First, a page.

Situated among scenic rolling hills and fields, Bloomsbury is the oldest extant dwelling in Orange County, Virginia. Prior to the mid-18th century, most planter’s homes this far west of the James River would have been built with logs, which makes Bloomsbury’s frame structure unique. The two wings of the home date from the 1730’s and late 1790s.
On July 20, 1722 Colonel James Taylor, II obtained a land grant of 8,500 acres which included most of the modern Town of Orange to the Rapidan River. Family tradition is that he had the home built that same year. We have been researching deeds and other documents and have determined a potential window of time for the construction of the original house.
Captain James Taylor, III received 1,000 of land from his father in 1729. He then purchased adjoining acreage (Robert Taliaferro’s land, “Silvania”) after his father’s death that year. We know that Captain Taylor’s wife, Alice, died at Bloomsbury in 1739 and is buried in the family cemetery there. Logic dictates that Bloomsbury was built between 1730 and before Alice died in 1739. Once the dendrochronology is performed, we will share the results.
The home passed away from the Taylor family in 1791 when it was sold to Elias Langham of Fluvanna County, but no architectural changes were made the home. In 1797 Bloomsbury was purchased by William Quarles of Bedford County who enlarged the house with an addition matching the style of the original structure. In 1842, Quarles sold the home to Mr. Francis Jerdone and it remained in their family for 122 years. It is amazing that the home survived the American Civil War as many battles were fought throughout the area. Bloomsbury returned to the Taylor family in 1964 when Mr. Jaquelin Taylor purchased it from the Jerdone sisters as a wedding gift for his bride, Helen Marie Taylor. After her husband Jaquelin’s death in 1985, Helen Marie Taylor continued the preservation and conservation work of Bloomsbury. Today, Bloomsbury tells the story of Colonial America and the family that produced two American Presidents; James Madison, Jr. and Major General Zachary Taylor.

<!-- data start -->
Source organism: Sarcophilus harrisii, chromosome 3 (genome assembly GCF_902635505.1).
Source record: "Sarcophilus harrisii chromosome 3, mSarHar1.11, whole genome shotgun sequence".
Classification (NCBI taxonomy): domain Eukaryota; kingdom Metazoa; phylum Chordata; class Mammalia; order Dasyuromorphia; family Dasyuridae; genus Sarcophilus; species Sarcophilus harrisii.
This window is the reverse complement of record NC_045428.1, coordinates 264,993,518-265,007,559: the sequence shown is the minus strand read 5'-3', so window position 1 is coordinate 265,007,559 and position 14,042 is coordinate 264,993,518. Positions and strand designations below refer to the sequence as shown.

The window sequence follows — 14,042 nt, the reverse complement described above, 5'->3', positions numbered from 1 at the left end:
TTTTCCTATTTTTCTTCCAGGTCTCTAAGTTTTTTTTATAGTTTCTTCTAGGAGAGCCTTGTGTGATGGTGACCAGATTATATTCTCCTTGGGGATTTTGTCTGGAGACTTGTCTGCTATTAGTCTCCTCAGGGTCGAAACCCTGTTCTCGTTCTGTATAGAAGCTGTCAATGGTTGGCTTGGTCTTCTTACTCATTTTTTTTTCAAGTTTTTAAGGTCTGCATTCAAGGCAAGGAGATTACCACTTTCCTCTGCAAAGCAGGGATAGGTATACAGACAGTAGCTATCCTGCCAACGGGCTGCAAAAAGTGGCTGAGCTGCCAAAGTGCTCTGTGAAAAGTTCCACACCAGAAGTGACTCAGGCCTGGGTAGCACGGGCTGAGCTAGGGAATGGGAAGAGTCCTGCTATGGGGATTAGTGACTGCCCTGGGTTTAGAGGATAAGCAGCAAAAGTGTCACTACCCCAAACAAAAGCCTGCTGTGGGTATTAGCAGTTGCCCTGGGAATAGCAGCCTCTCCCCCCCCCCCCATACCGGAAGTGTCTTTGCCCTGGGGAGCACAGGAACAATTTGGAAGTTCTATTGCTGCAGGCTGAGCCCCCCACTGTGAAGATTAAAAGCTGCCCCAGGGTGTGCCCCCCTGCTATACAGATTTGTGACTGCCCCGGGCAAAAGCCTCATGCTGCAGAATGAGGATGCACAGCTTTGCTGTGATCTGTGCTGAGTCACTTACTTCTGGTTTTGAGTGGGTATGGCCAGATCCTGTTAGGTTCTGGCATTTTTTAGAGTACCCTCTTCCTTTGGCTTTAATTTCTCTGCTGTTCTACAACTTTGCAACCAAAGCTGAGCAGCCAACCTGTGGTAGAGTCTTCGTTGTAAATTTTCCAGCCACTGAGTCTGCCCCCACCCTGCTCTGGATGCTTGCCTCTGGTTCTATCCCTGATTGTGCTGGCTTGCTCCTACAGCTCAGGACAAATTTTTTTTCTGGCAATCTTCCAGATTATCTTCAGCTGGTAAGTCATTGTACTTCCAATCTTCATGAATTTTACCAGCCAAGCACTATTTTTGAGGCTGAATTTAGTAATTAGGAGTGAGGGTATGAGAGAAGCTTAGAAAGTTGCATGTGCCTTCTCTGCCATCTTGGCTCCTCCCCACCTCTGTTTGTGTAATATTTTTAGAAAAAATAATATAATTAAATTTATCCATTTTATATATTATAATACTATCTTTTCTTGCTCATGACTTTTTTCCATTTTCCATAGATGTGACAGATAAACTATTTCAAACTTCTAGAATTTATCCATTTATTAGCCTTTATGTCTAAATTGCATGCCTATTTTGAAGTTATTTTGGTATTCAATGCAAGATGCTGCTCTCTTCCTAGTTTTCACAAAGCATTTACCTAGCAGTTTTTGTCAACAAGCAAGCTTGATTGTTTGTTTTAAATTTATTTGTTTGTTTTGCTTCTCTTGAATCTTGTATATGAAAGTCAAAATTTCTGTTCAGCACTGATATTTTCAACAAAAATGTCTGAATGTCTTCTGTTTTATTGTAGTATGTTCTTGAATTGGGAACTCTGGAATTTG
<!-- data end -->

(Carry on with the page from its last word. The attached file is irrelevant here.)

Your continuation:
In the near future, visitors to this historic site will have an opportunity to walk through a lovely colonial home, beautifully restored and largely untouched by modern era technology and conveniences. Terracing of the original sunken garden remain visible though the boxwoods and flowering plants have been gone for decades. The Helen Marie Trust plans to have the garden authentically replanted and outbuildings referenced in primary source documents reconstructed.
The architectural structure of the home does not lend itself to wheelchair access at this time.